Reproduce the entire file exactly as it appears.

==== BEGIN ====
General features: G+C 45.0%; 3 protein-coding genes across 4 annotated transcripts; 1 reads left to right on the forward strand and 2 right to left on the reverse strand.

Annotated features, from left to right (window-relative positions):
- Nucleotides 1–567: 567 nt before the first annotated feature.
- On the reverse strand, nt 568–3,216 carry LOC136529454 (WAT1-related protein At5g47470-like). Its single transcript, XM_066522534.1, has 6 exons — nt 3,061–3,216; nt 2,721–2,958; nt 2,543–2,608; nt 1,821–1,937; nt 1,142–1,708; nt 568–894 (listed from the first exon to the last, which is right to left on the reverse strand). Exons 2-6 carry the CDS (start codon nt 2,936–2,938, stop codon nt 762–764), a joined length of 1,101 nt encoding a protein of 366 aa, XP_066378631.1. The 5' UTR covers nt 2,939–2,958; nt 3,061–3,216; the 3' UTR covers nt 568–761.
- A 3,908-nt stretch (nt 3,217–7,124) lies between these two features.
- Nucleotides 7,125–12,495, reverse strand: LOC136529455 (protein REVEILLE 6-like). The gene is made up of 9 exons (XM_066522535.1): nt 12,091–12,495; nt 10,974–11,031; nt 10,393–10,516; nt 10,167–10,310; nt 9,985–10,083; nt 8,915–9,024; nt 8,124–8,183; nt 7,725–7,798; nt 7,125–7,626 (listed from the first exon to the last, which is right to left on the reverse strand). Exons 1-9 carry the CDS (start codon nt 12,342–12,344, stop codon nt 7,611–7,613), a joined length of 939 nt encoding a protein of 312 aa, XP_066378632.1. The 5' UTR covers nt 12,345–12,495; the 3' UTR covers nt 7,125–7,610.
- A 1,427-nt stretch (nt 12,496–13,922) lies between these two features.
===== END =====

General features: G+C 45.0%; 3 protein-coding genes across 4 annotated transcripts; 1 reads left to right on the forward strand and 2 right to left on the reverse strand.

Annotated features, from left to right (window-relative positions):
- Nucleotides 1–567: 567 nt before the first annotated feature.
- On the reverse strand, nt 568–3,216 carry LOC136529454 (WAT1-related protein At5g47470-like). Its single transcript, XM_066522534.1, has 6 exons — nt 3,061–3,216; nt 2,721–2,958; nt 2,543–2,608; nt 1,821–1,937; nt 1,142–1,708; nt 568–894 (listed from the first exon to the last, which is right to left on the reverse strand). Exons 2-6 carry the CDS (start codon nt 2,936–2,938, stop codon nt 762–764), a joined length of 1,101 nt encoding a protein of 366 aa, XP_066378631.1. The 5' UTR covers nt 2,939–2,958; nt 3,061–3,216; the 3' UTR covers nt 568–761.
- A 3,908-nt stretch (nt 3,217–7,124) lies between these two features.
- Nucleotides 7,125–12,495, reverse strand: LOC136529455 (protein REVEILLE 6-like). The gene is made up of 9 exons (XM_066522535.1): nt 12,091–12,495; nt 10,974–11,031; nt 10,393–10,516; nt 10,167–10,310; nt 9,985–10,083; nt 8,915–9,024; nt 8,124–8,183; nt 7,725–7,798; nt 7,125–7,626 (listed from the first exon to the last, which is right to left on the reverse strand). Exons 1-9 carry the CDS (start codon nt 12,342–12,344, stop codon nt 7,611–7,613), a joined length of 939 nt encoding a protein of 312 aa, XP_066378632.1. The 5' UTR covers nt 12,345–12,495; the 3' UTR covers nt 7,125–7,610.
- A 1,427-nt stretch (nt 12,496–13,922) lies between these two features.